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Our work

Program Area 1
Regular CSO engagement with government:

Afghanistan’s civil society sector is steadily maturing; however, serious challenges remain. The top CSOs that have the capacity and passion for political participation and reform are often overloaded with multiple donor projects, resulting in lack of follow-through and disconnect from their own constituencies. Media is beginning to play a significant watchdog role in its own right and provides the information and communication tools that CSOs and citizens need to mobilize constituencies for reform, increase the visibility of advocacy campaigns, and support sustained oversight of government performance. Our ACEP strategy recognizes that while grass-roots community groups are essential elements of a vibrant civil society, Afghan CSOs must also assume the role of interlocutor between citizens and their government, including advocating for constituent issues, holding the government accountable for its performance, exposing corrupt practices and protecting the rights of citizens. The interconnecting and reinforcing training, mentoring, facilitating and grant-making activities described below will broaden and deepen CSO engagement with government and anti-corruption efforts. ACE will strengthen relationships and synergies between CSOs and media outlets to leverage capacities, tools, new media and other resources to better monitor government implementation of national policies, progress toward international commitments and key indicators of good governance.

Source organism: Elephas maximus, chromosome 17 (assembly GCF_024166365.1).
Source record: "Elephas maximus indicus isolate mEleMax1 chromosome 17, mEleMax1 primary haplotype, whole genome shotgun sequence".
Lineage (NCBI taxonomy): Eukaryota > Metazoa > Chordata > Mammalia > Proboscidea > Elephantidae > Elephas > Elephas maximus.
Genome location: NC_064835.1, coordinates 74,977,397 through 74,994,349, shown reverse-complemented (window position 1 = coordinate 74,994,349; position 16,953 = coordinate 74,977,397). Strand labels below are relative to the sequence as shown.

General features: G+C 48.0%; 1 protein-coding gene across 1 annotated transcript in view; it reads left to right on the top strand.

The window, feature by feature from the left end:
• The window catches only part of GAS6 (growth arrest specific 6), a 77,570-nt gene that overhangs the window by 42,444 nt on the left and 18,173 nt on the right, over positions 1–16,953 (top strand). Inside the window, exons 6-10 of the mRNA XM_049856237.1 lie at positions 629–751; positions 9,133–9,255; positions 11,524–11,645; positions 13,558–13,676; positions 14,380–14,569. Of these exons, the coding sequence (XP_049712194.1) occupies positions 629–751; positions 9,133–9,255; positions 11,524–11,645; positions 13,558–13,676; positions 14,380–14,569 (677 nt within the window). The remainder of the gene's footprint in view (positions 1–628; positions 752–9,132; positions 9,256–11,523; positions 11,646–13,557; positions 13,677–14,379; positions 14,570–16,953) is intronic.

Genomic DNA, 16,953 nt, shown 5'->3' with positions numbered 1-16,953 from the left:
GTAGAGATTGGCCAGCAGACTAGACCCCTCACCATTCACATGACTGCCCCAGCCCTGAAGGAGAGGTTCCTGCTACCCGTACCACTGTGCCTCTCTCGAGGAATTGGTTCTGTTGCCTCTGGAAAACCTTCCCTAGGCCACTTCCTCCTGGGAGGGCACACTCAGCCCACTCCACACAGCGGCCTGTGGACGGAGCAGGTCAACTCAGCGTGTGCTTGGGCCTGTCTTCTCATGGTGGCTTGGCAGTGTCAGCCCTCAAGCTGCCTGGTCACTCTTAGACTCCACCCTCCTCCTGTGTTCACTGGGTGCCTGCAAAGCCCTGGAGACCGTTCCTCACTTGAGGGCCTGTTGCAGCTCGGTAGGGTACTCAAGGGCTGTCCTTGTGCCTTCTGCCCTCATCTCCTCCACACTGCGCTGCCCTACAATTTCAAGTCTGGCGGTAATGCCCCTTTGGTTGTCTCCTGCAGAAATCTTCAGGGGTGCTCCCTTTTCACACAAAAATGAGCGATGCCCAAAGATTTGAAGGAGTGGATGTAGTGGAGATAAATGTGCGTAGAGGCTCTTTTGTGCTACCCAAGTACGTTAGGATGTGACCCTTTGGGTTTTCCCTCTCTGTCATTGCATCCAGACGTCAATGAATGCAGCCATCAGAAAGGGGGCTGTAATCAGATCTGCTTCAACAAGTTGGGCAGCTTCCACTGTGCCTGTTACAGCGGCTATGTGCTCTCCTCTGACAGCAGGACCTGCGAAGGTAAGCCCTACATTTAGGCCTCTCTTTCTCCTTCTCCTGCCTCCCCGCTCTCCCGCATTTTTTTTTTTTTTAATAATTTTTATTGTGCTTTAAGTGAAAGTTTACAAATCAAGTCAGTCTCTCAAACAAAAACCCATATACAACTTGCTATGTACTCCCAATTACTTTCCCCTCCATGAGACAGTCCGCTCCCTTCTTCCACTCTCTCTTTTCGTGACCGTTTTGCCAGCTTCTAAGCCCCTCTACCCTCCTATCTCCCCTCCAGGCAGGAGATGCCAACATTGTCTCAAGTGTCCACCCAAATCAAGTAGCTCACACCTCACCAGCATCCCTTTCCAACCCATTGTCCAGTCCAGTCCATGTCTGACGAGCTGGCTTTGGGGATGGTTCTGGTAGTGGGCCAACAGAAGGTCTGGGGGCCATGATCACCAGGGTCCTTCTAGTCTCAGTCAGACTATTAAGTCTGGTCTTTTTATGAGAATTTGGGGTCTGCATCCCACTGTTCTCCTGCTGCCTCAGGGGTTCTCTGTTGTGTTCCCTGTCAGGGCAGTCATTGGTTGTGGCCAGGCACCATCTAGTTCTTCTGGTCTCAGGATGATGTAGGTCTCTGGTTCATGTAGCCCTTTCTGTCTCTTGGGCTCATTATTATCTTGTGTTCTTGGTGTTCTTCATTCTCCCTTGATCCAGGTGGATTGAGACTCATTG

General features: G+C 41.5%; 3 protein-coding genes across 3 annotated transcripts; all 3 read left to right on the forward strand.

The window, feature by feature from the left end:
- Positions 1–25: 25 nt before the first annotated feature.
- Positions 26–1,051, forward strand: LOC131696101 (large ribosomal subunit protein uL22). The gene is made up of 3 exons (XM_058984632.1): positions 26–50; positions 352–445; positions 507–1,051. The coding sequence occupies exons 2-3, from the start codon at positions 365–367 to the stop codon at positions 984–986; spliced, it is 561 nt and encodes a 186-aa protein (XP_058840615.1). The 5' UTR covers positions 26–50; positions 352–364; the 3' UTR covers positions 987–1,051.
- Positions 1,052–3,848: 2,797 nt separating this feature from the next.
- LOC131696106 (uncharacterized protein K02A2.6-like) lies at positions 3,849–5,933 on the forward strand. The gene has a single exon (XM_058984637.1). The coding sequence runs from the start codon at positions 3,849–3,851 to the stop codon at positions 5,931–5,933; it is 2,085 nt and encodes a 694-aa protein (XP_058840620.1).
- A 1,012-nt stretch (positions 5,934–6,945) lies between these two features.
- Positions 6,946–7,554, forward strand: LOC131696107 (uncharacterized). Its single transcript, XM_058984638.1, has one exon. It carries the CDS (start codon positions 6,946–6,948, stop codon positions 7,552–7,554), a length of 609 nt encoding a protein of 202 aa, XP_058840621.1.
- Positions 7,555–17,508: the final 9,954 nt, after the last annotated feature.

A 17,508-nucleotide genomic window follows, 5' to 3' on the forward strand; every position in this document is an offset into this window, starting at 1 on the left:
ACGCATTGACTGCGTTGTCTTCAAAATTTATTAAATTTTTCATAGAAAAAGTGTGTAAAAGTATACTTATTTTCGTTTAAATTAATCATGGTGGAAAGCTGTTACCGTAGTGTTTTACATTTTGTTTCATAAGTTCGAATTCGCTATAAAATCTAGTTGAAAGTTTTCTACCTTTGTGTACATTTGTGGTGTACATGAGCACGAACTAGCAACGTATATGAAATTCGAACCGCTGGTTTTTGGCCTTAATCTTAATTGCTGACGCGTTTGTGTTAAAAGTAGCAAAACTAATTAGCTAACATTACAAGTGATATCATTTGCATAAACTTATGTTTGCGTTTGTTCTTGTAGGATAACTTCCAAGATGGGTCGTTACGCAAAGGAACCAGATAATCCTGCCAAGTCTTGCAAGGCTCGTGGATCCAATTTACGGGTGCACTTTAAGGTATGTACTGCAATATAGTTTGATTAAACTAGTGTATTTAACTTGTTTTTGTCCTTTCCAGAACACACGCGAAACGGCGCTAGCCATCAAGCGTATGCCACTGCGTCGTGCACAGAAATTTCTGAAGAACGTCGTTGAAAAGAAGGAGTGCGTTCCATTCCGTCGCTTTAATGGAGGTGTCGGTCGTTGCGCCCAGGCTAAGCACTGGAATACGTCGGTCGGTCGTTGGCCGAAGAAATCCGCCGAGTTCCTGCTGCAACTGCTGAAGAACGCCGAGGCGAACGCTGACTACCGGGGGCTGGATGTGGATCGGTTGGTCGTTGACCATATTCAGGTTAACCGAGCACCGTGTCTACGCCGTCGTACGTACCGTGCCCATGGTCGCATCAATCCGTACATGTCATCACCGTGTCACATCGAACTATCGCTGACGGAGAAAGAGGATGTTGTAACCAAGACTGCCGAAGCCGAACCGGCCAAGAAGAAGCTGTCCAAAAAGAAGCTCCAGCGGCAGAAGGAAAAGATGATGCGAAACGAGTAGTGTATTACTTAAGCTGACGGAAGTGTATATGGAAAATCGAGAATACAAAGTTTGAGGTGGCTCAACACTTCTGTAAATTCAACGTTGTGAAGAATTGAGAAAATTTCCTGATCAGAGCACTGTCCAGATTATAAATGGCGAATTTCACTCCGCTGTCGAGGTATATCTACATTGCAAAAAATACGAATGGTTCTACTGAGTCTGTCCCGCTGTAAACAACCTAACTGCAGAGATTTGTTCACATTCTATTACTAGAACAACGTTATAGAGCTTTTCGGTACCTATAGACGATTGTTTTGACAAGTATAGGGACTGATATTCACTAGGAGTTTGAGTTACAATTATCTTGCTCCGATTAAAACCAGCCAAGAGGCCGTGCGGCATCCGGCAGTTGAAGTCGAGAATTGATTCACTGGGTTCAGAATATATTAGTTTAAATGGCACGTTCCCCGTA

• Increase and Improve Performance of Legislative Technical Working Groups.
  • Promote Citizen and CSO Political Participation at District and Provincial Levels.
  • Design, Administer and Award Issue-Based Advocacy Grants.
  • Ensure Women Civil Society Leaders and CSOs are Involved in National Policy Development.
  • Invest in Emerging Civil Society Leaders and Broaden Youth Political Participation.
  • Establish and Award Women Empowerment and Youth Activism Grants.
  • Include Afghan CSOs in International Events and Monitoring Reform Commitments.
  • Monitoring and Reporting on Government Service Delivery
  • Reduce Corruption through CSO and Media Watchdog Efforts
  • Advertise and Award Government Monitoring
  • Develop Original TV and Radio Programs, SMS, and Social Media Content
  • Assist CSOs to Access Information and Utilize Media for Good Governance
  • Establish New Technologies to Promote Good Governance and Civic Engagement
 
Program Area 2
Increased CSO and media expertise in democracy & governance: